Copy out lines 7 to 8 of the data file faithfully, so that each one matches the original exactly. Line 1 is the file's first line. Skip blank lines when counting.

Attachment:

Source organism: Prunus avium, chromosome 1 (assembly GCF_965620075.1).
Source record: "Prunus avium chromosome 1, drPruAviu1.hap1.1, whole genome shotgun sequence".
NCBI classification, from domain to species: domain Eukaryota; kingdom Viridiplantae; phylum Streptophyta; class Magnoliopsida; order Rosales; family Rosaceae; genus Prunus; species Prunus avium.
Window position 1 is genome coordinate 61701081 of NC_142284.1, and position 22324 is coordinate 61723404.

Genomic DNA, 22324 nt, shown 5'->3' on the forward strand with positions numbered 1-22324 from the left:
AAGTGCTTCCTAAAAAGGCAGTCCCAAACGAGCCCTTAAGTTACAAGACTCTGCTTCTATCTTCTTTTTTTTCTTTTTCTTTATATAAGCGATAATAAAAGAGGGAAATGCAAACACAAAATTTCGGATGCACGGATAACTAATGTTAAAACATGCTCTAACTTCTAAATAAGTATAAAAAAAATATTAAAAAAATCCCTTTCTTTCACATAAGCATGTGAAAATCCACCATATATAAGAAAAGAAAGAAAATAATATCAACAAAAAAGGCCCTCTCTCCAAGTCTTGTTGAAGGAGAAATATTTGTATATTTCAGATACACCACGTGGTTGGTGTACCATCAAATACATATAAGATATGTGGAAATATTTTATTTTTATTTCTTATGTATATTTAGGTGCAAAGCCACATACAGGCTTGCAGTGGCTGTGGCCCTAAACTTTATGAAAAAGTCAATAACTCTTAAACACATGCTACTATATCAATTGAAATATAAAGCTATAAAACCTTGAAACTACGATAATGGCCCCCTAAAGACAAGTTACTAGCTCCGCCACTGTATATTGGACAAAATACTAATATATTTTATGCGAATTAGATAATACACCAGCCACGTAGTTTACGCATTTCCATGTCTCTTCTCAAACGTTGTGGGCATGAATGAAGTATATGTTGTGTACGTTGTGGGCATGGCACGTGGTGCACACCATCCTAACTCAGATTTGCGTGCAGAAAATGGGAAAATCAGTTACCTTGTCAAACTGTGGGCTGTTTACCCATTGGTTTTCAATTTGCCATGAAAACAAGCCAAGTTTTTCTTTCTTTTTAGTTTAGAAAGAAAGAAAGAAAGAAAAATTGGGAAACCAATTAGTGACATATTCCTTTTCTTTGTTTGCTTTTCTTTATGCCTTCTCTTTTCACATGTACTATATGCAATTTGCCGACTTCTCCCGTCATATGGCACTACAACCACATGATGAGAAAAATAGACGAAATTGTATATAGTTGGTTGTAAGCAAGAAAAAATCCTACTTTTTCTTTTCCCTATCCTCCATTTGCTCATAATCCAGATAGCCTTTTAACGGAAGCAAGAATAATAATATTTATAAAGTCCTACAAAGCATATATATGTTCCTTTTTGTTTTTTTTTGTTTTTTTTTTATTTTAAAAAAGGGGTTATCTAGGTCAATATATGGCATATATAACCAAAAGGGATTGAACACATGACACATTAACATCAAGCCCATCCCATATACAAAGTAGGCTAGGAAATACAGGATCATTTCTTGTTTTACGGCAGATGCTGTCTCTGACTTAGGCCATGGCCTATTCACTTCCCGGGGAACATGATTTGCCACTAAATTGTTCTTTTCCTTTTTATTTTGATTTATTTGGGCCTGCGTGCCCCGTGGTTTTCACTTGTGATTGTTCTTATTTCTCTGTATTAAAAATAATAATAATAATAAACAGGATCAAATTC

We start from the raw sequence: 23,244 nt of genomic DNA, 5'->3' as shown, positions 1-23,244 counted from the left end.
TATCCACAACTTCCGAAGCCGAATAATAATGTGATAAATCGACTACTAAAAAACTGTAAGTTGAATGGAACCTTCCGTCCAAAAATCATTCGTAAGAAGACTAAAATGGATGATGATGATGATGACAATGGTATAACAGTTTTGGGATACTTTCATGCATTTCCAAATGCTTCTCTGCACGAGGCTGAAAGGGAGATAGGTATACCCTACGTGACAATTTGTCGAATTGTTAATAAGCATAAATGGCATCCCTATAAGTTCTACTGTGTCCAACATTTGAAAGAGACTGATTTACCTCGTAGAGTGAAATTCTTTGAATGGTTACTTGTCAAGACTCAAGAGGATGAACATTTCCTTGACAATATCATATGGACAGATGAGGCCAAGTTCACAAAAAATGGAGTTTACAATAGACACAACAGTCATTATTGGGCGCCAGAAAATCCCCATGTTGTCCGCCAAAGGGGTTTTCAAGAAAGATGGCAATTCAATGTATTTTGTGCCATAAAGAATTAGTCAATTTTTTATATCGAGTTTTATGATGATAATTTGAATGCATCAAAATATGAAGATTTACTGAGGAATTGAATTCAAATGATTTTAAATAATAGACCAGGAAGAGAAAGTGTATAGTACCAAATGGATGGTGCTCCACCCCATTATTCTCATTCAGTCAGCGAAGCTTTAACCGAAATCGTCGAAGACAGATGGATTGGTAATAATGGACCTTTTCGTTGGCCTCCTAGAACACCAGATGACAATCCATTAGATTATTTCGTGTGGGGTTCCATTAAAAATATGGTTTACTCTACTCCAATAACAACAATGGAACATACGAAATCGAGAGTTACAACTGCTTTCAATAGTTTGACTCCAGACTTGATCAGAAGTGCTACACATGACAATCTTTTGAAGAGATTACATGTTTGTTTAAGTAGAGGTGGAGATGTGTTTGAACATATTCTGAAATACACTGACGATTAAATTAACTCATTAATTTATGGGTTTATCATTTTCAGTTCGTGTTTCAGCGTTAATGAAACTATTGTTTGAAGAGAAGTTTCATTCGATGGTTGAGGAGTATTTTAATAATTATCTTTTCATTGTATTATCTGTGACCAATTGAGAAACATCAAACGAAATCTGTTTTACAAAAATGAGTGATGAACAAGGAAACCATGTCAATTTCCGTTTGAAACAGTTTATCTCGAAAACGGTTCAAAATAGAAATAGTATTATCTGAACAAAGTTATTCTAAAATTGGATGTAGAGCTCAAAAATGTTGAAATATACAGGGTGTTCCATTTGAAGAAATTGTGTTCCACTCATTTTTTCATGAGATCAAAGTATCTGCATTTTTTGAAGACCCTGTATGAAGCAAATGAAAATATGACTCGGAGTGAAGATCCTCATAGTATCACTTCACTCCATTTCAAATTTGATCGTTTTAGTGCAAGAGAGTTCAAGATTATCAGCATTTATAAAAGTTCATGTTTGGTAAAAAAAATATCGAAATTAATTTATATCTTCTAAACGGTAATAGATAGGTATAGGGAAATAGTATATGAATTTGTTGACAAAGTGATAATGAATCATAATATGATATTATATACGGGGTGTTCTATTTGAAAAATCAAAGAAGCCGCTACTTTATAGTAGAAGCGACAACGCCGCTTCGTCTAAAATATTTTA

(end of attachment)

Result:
We start from the raw sequence: 23,244 nt of genomic DNA, 5'->3' as shown, positions 1-23,244 counted from the left end.
TATCCACAACTTCCGAAGCCGAATAATAATGTGATAAATCGACTACTAAAAAACTGTAAGTTGAATGGAACCTTCCGTCCAAAAATCATTCGTAAGAAGACTAAAATGGATGATGATGATGATGACAATGGTATAACAGTTTTGGGATACTTTCATGCATTTCCAAATGCTTCTCTGCACGAGGCTGAAAGGGAGATAGGTATACCCTACGTGACAATTTGTCGAATTGTTAATAAGCATAAATGGCATCCCTATAAGTTCTACTGTGTCCAACATTTGAAAGAGACTGATTTACCTCGTAGAGTGAAATTCTTTGAATGGTTACTTGTCAAGACTCAAGAGGATGAACATTTCCTTGACAATATCATATGGACAGATGAGGCCAAGTTCACAAAAAATGGAGTTTACAATAGACACAACAGTCATTATTGGGCGCCAGAAAATCCCCATGTTGTCCGCCAAAGGGGTTTTCAAGAAAGATGGCAATTCAATGTATTTTGTGCCATAAAGAATTAGTCAATTTTTTATATCGAGTTTTATGATGATAATTTGAATGCATCAAAATATGAAGATTTACTGAGGAATTGAATTCAAATGATTTTAAATAATAGACCAGGAAGAGAAAGTGTATAGTACCAAATGGATGGTGCTCCACCCCATTATTCTCATTCAGTCAGCGAAGCTTTAACCGAAATCGTCGAAGACAGATGGATTGGTAATAATGGACCTTTTCGTTGGCCTCCTAGAACACCAGATGACAATCCATTAGATTATTTCGTGTGGGGTTCCATTAAAAATATGGTTTACTCTACTCCAATAACAACAATGGAACATACGAAATCGAGAGTTACAACTGCTTTCAATAGTTTGACTCCAGACTTGATCAGAAGTGCTACACATGACAATCTTTTGAAGAGATTACATGTTTGTTTAAGTAGAGGTGGAGATGTGTTTGAACATATTCTGAAATACACTGACGATTAAATTAACTCATTAATTTATGGGTTTATCATTTTCAGTTCGTGTTTCAGCGTTAATGAAACTATTGTTTGAAGAGAAGTTTCATTCGATGGTTGAGGAGTATTTTAATAATTATCTTTTCATTGTATTATCTGTGACCAATTGAGAAACATCAAACGAAATCTGTTTTACAAAAATGAGTGATGAACAAGGAAACCATGTCAATTTCCGTTTGAAACAGTTTATCTCGAAAACGGTTCAAAATAGAAATAGTATTATCTGAACAAAGTTATTCTAAAATTGGATGTAGAGCTCAAAAATGTTGAAATATACAGGGTGTTCCATTTGAAGAAATTGTGTTCCACTCATTTTTTCATGAGATCAAAGTATCTGCATTTTTTGAAGACCCTGTATGAAGCAAATGAAAATATGACTCGGAGTGAAGATCCTCATAGTATCACTTCACTCCATTTCAAATTTGATCGTTTTAGTGCAAGAGAGTTCAAGATTATCAGCATTTATAAAAGTTCATGTTTGGTAAAAAAAATATCGAAATTAATTTATATCTTCTAAACGGTAATAGATAGGTATAGGGAAATAGTATATGAATTTGTTGACAAAGTGATAATGAATCATAATATGATATTATATACGGGGTGTTCTATTTGAAAAATCAAAGAAGCCGCTACTTTATAGTAGAAGCGACAACGCCGCTTCGTCTAAAATATTTTA